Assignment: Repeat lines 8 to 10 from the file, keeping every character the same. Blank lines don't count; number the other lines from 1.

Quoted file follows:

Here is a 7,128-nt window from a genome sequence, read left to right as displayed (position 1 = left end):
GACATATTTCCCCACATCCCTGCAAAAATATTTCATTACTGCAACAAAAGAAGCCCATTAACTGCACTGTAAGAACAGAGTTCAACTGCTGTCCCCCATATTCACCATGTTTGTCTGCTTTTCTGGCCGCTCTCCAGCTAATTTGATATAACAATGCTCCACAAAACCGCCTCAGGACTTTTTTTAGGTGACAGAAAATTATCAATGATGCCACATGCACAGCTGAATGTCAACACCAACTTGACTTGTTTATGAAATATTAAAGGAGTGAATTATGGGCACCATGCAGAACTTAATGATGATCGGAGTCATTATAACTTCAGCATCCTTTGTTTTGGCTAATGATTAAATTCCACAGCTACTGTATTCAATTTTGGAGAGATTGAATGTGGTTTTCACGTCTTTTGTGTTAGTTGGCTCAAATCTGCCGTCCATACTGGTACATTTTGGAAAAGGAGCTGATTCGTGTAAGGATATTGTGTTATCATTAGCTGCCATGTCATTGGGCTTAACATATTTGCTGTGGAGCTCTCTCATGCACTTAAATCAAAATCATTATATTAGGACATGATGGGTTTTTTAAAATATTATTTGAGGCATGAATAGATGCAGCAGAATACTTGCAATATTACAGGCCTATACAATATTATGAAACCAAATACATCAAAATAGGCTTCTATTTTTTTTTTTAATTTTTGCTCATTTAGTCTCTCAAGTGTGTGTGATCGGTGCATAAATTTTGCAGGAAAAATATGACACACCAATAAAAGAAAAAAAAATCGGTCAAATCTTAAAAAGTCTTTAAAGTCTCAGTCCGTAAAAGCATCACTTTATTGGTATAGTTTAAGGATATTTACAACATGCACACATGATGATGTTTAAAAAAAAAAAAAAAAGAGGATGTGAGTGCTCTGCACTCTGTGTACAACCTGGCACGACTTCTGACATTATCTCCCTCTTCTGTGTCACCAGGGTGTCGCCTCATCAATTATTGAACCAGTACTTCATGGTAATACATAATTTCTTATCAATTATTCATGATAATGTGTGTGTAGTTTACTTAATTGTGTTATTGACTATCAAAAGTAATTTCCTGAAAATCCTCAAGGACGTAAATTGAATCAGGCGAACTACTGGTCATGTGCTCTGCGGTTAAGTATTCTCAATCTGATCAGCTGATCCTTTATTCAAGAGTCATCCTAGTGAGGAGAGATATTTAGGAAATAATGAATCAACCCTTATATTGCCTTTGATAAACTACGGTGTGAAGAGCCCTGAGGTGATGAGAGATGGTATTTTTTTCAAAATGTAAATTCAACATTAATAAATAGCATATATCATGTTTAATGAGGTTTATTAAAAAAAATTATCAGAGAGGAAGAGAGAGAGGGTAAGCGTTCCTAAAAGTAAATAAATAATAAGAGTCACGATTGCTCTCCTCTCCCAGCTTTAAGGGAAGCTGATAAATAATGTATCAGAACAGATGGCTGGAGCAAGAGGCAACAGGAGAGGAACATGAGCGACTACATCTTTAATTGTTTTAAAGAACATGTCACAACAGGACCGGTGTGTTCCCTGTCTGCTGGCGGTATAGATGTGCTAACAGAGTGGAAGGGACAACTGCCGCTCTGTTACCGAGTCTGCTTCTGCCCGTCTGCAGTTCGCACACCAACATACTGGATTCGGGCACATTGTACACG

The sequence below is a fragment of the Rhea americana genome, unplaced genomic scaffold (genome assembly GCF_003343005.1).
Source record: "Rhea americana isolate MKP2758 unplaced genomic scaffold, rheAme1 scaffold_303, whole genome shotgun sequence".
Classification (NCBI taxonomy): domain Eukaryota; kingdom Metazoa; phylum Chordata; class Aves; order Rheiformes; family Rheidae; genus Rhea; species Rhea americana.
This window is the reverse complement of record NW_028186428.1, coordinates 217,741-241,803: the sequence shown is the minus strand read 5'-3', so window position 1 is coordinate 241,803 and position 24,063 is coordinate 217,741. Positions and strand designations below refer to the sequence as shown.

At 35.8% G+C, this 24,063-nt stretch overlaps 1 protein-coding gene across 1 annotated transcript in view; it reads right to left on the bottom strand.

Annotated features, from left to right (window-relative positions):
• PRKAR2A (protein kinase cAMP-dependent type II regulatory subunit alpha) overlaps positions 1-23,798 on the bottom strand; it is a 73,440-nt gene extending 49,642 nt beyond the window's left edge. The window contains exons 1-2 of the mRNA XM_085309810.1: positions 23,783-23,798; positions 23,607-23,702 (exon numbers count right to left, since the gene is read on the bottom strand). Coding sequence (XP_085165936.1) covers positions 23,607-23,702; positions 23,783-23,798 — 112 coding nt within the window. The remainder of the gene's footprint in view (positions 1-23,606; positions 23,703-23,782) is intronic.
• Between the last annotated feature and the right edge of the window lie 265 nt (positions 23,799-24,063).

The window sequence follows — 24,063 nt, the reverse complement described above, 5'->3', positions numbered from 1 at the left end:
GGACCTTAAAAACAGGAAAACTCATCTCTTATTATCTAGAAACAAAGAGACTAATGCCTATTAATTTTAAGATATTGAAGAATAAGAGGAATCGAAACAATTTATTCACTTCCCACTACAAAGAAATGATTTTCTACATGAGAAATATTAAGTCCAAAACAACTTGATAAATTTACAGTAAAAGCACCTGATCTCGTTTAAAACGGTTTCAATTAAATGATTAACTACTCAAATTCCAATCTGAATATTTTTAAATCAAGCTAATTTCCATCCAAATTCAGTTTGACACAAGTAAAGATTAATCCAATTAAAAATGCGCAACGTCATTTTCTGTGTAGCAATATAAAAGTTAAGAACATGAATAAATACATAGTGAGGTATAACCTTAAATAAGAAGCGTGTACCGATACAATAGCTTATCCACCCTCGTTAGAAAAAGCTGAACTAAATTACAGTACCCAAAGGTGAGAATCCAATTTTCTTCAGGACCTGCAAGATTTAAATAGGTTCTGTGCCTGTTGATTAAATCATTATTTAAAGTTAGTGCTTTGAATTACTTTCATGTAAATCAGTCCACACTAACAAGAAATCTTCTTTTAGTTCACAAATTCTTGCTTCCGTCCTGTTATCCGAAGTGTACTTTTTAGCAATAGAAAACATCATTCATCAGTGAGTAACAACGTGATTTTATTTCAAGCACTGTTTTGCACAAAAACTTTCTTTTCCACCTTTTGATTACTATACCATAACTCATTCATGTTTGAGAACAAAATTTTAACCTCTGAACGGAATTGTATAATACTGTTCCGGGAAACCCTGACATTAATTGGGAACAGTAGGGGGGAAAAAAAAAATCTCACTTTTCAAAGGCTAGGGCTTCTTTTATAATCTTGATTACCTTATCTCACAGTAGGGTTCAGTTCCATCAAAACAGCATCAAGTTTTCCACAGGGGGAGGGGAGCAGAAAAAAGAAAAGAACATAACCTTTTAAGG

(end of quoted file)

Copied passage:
Annotated features, from left to right (window-relative positions):
• PRKAR2A (protein kinase cAMP-dependent type II regulatory subunit alpha) overlaps positions 1-23,798 on the bottom strand; it is a 73,440-nt gene extending 49,642 nt beyond the window's left edge. The window contains exons 1-2 of the mRNA XM_085309810.1: positions 23,783-23,798; positions 23,607-23,702 (exon numbers count right to left, since the gene is read on the bottom strand). Coding sequence (XP_085165936.1) covers positions 23,607-23,702; positions 23,783-23,798 — 112 coding nt within the window. The remainder of the gene's footprint in view (positions 1-23,606; positions 23,703-23,782) is intronic.
• Between the last annotated feature and the right edge of the window lie 265 nt (positions 23,799-24,063).